Question Two: Is ethnicity used to cue either a “good” or “bad” character trait?
Today's storytellers are spearheading a strange stage in the history of American culture. It strikes me as a correction to the historical overlooking of non-white people in books and movies. What's happening now is that if you're lazy with story, you'll use race, ethnicity, or class to inform a young audience how to feel about your characters. We're trying to train a whole generation to equate WHITE/RICH with BAD, and BROWN/BLACK/POOR with good -- although I'm not sure they're buying it. The problem is that as a storytelling mechanism, this new trick is as simple and stupid as the old one.
In CAMP ROCK, one can feel the careful casting and the intentionality of each actor's race. The villain is blonde (Meaghan Jette Martin) and the hero Latina (Demi Lovato). The antagonist's allies are an African-American girl who chooses emancipation to win the singing contest (Jasmine Richards) and a mixed-race ditzy chick (Anna Maria Perez de Tagle) who also ends up renouncing oppression and stepping out on her own.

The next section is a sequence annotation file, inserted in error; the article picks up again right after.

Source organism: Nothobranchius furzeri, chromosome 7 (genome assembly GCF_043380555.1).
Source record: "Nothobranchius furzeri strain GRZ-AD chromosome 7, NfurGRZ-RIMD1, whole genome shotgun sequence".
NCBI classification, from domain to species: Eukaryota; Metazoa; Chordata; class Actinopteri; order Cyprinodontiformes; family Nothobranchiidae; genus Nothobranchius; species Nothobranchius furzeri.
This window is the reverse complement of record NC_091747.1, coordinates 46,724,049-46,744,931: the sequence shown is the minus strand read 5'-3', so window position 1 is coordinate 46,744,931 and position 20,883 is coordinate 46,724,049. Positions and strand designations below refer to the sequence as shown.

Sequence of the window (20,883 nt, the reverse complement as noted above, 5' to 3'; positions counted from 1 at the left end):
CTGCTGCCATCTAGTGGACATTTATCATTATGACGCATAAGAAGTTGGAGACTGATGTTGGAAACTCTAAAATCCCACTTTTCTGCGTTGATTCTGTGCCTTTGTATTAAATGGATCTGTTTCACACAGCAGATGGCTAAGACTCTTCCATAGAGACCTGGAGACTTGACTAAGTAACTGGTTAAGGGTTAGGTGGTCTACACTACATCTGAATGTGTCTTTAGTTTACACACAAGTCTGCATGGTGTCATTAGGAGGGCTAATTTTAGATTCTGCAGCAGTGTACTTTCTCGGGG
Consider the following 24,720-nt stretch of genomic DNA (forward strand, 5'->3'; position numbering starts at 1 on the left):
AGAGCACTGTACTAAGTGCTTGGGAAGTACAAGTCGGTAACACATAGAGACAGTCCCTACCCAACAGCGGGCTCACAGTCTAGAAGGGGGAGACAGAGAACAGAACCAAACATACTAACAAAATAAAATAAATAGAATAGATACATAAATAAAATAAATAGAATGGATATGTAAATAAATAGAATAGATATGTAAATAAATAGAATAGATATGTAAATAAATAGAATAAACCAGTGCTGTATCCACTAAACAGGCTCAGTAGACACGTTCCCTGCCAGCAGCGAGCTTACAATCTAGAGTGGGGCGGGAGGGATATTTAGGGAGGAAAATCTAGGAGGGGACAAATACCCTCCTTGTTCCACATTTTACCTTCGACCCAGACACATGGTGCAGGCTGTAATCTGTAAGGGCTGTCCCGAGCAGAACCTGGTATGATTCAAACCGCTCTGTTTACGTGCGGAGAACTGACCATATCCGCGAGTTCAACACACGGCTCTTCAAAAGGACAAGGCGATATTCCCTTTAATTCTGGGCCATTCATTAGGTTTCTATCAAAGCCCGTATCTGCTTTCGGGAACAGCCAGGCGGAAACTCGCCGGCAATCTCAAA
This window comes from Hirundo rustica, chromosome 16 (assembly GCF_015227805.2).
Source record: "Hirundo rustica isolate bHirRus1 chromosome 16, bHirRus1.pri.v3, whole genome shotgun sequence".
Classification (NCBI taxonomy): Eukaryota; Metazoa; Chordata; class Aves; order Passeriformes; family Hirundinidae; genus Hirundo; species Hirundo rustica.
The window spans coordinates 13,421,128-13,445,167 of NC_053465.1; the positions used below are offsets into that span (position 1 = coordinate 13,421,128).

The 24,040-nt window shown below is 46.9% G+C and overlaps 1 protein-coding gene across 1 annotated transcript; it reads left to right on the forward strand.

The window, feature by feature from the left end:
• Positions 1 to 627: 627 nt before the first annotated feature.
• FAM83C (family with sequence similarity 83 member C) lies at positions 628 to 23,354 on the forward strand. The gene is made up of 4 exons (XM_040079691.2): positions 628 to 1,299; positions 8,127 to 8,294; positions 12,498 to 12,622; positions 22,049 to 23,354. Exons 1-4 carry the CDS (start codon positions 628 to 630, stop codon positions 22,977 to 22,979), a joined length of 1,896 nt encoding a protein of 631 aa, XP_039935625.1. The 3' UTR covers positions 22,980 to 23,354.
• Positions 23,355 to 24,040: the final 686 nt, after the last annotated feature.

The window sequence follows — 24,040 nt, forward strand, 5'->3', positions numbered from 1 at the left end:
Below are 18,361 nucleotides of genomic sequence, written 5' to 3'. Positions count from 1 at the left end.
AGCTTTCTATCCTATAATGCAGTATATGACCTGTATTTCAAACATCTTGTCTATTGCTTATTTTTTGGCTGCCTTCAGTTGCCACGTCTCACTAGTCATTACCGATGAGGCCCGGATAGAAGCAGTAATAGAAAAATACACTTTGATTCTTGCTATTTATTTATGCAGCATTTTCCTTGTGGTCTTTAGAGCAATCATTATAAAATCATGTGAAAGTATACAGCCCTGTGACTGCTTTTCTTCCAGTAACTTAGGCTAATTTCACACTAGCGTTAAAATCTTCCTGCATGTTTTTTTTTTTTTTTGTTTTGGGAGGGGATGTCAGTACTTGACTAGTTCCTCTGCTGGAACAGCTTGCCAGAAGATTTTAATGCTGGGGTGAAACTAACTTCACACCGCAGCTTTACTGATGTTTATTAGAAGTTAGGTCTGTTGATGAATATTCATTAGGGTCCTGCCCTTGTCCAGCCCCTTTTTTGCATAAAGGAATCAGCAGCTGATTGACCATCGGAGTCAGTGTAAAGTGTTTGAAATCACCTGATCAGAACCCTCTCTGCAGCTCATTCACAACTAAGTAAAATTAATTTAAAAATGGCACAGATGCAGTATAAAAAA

Oh, quit whining, you might be thinking, at least they're including heroes who aren't white. That's good, right?
Yes, I'm glad Disney's come a long way from the days of African-American voices cast as human-wannabe monkeys or jobless crows. And peering over my between-cultures bifocals, CAMP ROCK was lively, good-hearted, and entertaining.
Still, I don't like it when storytellers are lazy. The filmmakers give us nothing related to character when it comes to rooting for the hero, Mitchie Torres. She starts her journey without any hint of inner strength and depth, or even of being mixed-up -- all we know before she's in the middle of her self-induced conflict is that (a) she's musical, (b) her family doesn't have money to send her to camp, and (c) that she's Latina thanks to her last name.
Is that enough to get us to root for her? Apparently so, according to Disney and many other storytellers -- including some of us in the book world.